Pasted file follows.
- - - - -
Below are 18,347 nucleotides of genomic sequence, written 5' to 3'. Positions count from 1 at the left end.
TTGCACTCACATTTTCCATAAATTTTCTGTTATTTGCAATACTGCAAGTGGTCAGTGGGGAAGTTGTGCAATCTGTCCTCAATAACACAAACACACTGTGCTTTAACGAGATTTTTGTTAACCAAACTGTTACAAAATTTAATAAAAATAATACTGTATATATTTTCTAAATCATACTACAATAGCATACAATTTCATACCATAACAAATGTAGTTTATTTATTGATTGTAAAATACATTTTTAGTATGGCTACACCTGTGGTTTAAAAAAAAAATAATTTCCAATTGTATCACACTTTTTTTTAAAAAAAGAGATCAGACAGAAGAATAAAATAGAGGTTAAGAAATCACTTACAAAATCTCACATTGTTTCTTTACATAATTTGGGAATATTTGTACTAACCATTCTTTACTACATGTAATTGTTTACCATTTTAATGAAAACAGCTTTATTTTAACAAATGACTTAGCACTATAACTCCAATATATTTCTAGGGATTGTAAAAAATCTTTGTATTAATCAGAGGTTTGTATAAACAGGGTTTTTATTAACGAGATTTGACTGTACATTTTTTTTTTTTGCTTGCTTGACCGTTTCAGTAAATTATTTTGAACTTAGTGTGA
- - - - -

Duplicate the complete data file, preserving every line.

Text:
Below are 18,347 nucleotides of genomic sequence, written 5' to 3'. Positions count from 1 at the left end.
TTGCACTCACATTTTCCATAAATTTTCTGTTATTTGCAATACTGCAAGTGGTCAGTGGGGAAGTTGTGCAATCTGTCCTCAATAACACAAACACACTGTGCTTTAACGAGATTTTTGTTAACCAAACTGTTACAAAATTTAATAAAAATAATACTGTATATATTTTCTAAATCATACTACAATAGCATACAATTTCATACCATAACAAATGTAGTTTATTTATTGATTGTAAAATACATTTTTAGTATGGCTACACCTGTGGTTTAAAAAAAAAATAATTTCCAATTGTATCACACTTTTTTTTAAAAAAAGAGATCAGACAGAAGAATAAAATAGAGGTTAAGAAATCACTTACAAAATCTCACATTGTTTCTTTACATAATTTGGGAATATTTGTACTAACCATTCTTTACTACATGTAATTGTTTACCATTTTAATGAAAACAGCTTTATTTTAACAAATGACTTAGCACTATAACTCCAATATATTTCTAGGGATTGTAAAAAATCTTTGTATTAATCAGAGGTTTGTATAAACAGGGTTTTTATTAACGAGATTTGACTGTACATTTTTTTTTTTTGCTTGCTTGACCGTTTCAGTAAATTATTTTGAACTTAGTGTGA